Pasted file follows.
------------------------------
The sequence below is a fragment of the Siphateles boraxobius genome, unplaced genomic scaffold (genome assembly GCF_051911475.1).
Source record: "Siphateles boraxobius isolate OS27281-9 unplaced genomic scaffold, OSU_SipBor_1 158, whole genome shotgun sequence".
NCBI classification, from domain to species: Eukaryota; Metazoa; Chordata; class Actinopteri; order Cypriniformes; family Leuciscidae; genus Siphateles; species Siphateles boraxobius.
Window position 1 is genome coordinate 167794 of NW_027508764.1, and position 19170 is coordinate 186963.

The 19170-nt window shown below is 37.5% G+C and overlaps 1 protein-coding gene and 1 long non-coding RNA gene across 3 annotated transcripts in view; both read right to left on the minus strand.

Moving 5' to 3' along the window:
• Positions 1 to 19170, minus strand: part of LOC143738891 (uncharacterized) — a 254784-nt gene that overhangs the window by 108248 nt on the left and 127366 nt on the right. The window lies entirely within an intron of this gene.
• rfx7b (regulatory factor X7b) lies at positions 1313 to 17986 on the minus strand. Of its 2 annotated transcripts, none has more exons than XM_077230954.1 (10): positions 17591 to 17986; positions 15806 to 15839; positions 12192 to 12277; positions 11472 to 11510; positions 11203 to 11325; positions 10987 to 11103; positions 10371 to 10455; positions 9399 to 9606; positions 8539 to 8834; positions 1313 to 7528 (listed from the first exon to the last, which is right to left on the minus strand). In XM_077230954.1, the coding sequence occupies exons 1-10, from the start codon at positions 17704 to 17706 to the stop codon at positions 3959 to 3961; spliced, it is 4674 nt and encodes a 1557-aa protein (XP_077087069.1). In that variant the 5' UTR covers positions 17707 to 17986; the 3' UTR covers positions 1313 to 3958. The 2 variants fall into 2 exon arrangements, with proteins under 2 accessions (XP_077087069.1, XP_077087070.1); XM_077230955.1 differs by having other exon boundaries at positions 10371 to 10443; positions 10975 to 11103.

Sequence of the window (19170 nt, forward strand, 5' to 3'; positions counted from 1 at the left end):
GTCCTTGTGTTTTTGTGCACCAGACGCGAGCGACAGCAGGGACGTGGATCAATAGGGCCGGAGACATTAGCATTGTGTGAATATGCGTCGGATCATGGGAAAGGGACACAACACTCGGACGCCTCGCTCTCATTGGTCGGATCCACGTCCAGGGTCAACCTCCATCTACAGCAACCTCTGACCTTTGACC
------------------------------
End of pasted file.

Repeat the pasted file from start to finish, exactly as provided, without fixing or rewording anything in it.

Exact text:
The sequence below is a fragment of the Siphateles boraxobius genome, unplaced genomic scaffold (genome assembly GCF_051911475.1).
Source record: "Siphateles boraxobius isolate OS27281-9 unplaced genomic scaffold, OSU_SipBor_1 158, whole genome shotgun sequence".
NCBI classification, from domain to species: Eukaryota; Metazoa; Chordata; class Actinopteri; order Cypriniformes; family Leuciscidae; genus Siphateles; species Siphateles boraxobius.
Window position 1 is genome coordinate 167794 of NW_027508764.1, and position 19170 is coordinate 186963.

The 19170-nt window shown below is 37.5% G+C and overlaps 1 protein-coding gene and 1 long non-coding RNA gene across 3 annotated transcripts in view; both read right to left on the minus strand.

Moving 5' to 3' along the window:
• Positions 1 to 19170, minus strand: part of LOC143738891 (uncharacterized) — a 254784-nt gene that overhangs the window by 108248 nt on the left and 127366 nt on the right. The window lies entirely within an intron of this gene.
• rfx7b (regulatory factor X7b) lies at positions 1313 to 17986 on the minus strand. Of its 2 annotated transcripts, none has more exons than XM_077230954.1 (10): positions 17591 to 17986; positions 15806 to 15839; positions 12192 to 12277; positions 11472 to 11510; positions 11203 to 11325; positions 10987 to 11103; positions 10371 to 10455; positions 9399 to 9606; positions 8539 to 8834; positions 1313 to 7528 (listed from the first exon to the last, which is right to left on the minus strand). In XM_077230954.1, the coding sequence occupies exons 1-10, from the start codon at positions 17704 to 17706 to the stop codon at positions 3959 to 3961; spliced, it is 4674 nt and encodes a 1557-aa protein (XP_077087069.1). In that variant the 5' UTR covers positions 17707 to 17986; the 3' UTR covers positions 1313 to 3958. The 2 variants fall into 2 exon arrangements, with proteins under 2 accessions (XP_077087069.1, XP_077087070.1); XM_077230955.1 differs by having other exon boundaries at positions 10371 to 10443; positions 10975 to 11103.

Sequence of the window (19170 nt, forward strand, 5' to 3'; positions counted from 1 at the left end):
GTCCTTGTGTTTTTGTGCACCAGACGCGAGCGACAGCAGGGACGTGGATCAATAGGGCCGGAGACATTAGCATTGTGTGAATATGCGTCGGATCATGGGAAAGGGACACAACACTCGGACGCCTCGCTCTCATTGGTCGGATCCACGTCCAGGGTCAACCTCCATCTACAGCAACCTCTGACCTTTGACC